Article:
Nmap NSE 6.01: smb-brute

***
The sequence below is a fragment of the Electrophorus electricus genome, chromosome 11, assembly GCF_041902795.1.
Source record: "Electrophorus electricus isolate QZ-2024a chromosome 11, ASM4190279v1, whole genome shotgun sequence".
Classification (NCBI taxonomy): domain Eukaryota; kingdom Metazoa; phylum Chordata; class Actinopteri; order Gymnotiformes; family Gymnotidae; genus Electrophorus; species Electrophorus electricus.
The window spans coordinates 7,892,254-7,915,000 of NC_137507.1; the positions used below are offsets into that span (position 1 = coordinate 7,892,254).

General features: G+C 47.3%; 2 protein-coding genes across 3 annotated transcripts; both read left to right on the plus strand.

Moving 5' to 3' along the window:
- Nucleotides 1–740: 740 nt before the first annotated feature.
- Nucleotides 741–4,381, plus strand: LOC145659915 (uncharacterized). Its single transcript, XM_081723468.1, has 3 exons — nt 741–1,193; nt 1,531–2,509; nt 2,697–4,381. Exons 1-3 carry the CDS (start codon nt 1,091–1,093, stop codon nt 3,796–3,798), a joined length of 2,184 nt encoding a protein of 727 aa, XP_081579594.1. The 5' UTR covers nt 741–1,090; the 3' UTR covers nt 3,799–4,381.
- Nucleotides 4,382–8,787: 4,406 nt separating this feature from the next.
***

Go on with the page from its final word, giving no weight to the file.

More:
Attempts to guess username/password combinations over SMB, storing discovered combinations for use in other scripts. Every attempt will be made to get a valid list of users and to verify each username before actually using them. When a username is discovered, besides being printed, it is also saved in the Nmap registry so other Nmap scripts can use it. That means that if you're going to run 'smb-brute.nse', you should run other 'smb' scripts you want. This checks passwords in a case-insensitive way, determining case after a password is found, for Windows versions before Vista. This script is specifically targeted towards security auditors or penetration testers. One example of its use, suggested by Brandon Enright, was hooking up 'smb-brute.nse' to the database of usernames and passwords used by the Conficker worm (the password list can be found at http://www.skullsecurity.org/wiki/index.php/Passwords, among other places. Then, the network is scanned and all systems that would be infected by Conficker are discovered. From the penetration tester perspective its use is pretty obvious. By discovering weak passwords on SMB, a protocol that's well suited for bruteforcing, access to a system can be gained. Further, passwords discovered against Windows with SMB might also be used on Linux or MySQL or custom Web applications. Discovering a password greatly beneficial for a pen-tester. This script uses a lot of little tricks that I (Ron Bowes) describe in detail in a blog posting, http://www.skullsecurity.org/blog/?p=164. The tricks will be summarized here, but that blog is the best place to learn more. Usernames and passwords are initially taken from the unpwdb library. If possible, the usernames are verified as existing by taking advantage of Windows' odd behaviour with invalid username and invalid password responses. As soon as it is able, this script will download a full list of usernames from actual accounts only. SYNTAX: userdb: The filename of an alternate username database. brutelimit: Limits the number of usernames checked in the script. In some domains, it's possible to end up with 10,000+ usernames on each server. By default, this will be '5000', which should be higher than most servers and also prevent infinite loops or other weird things. This will only affect the user list pulled from the server, not the username list. randomseed: Set to a value to change the filenames/service names that are randomly generated. unpwdb.timelimit: The maximum amount of time that any iterator will run before stopping. The value is in seconds by default and you can follow it with 'ms', 's', 'm', or 'h' for milliseconds, seconds, minutes, or hours. For example, 'unpwdb.timelimit=30m' or 'unpwdb.timelimit=.5h' for 30 minutes. The default depends on the timing template level (see the module description). Use the value '0' to disable the time limit. unpwdb.userlimit: The maximum number of usernames 'usernames' will return (default unlimited). smblockout: This argument will force the script to continue if it locks out an account or thinks it will lock out an account. smbport: Override the default port choice. If 'smbport' is open, it's used. It's assumed to be the same protocol as port 445, not port 139. Since it probably isn't possible to change Windows' ports normally, this is mostly useful if you're bouncing through a relay or something. passdb: The filename of an alternate password database. smbbasic: Forces the authentication to use basic security, as opposed to 'extended security'. Against most modern systems, extended security should work, but there may be cases where you want to force basic. There's a chance that you'll get better results for enumerating users if you turn on basic authentication. smbsign: Controls whether or not server signatures are checked in SMB packets. By default, on Windows, server signatures aren't enabled or required. By default, this library will always sign packets if it knows how, and will check signatures if the server says to. Possible values are: - 'force': Always check server signatures, even if server says it doesn't support them (will probably fail, but is technically more secure). - 'negotiate': [default] Use signatures if server supports them. - 'ignore': Never check server signatures. Not recommended. - 'disable': Don't send signatures, at all, and don't check the server's. not recommended. More information on signatures can be found in 'smbauth.lua'. canaries: Sets the number of tests to do to attempt to lock out the first account. This will lock out the first account without locking out the rest of the accounts. The default is 3, which will only trigger strict lockouts, but will also bump the canary account up far enough to detect a lockout well before other accounts are hit. unpwdb.passlimit: The maximum number of passwords 'passwords' will return (default unlimited).